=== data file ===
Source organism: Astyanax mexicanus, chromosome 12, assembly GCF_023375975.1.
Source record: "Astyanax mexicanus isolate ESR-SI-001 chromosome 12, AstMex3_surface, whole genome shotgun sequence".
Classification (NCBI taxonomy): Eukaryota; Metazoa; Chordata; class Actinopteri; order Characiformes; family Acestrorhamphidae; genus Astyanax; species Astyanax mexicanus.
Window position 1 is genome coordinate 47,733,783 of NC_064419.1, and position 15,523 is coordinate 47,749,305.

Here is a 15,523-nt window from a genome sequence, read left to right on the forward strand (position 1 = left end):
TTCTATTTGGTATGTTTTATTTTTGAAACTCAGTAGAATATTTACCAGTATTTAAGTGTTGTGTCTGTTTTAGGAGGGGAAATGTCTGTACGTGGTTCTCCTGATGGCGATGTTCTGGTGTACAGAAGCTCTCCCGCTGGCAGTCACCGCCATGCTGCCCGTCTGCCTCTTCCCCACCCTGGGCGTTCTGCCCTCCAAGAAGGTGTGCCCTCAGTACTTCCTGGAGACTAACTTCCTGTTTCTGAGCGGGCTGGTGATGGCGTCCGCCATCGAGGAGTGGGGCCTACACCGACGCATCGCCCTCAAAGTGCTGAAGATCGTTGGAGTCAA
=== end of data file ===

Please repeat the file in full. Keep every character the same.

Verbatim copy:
Source organism: Astyanax mexicanus, chromosome 12, assembly GCF_023375975.1.
Source record: "Astyanax mexicanus isolate ESR-SI-001 chromosome 12, AstMex3_surface, whole genome shotgun sequence".
Classification (NCBI taxonomy): Eukaryota; Metazoa; Chordata; class Actinopteri; order Characiformes; family Acestrorhamphidae; genus Astyanax; species Astyanax mexicanus.
Window position 1 is genome coordinate 47,733,783 of NC_064419.1, and position 15,523 is coordinate 47,749,305.

Here is a 15,523-nt window from a genome sequence, read left to right on the forward strand (position 1 = left end):
TTCTATTTGGTATGTTTTATTTTTGAAACTCAGTAGAATATTTACCAGTATTTAAGTGTTGTGTCTGTTTTAGGAGGGGAAATGTCTGTACGTGGTTCTCCTGATGGCGATGTTCTGGTGTACAGAAGCTCTCCCGCTGGCAGTCACCGCCATGCTGCCCGTCTGCCTCTTCCCCACCCTGGGCGTTCTGCCCTCCAAGAAGGTGTGCCCTCAGTACTTCCTGGAGACTAACTTCCTGTTTCTGAGCGGGCTGGTGATGGCGTCCGCCATCGAGGAGTGGGGCCTACACCGACGCATCGCCCTCAAAGTGCTGAAGATCGTTGGAGTCAA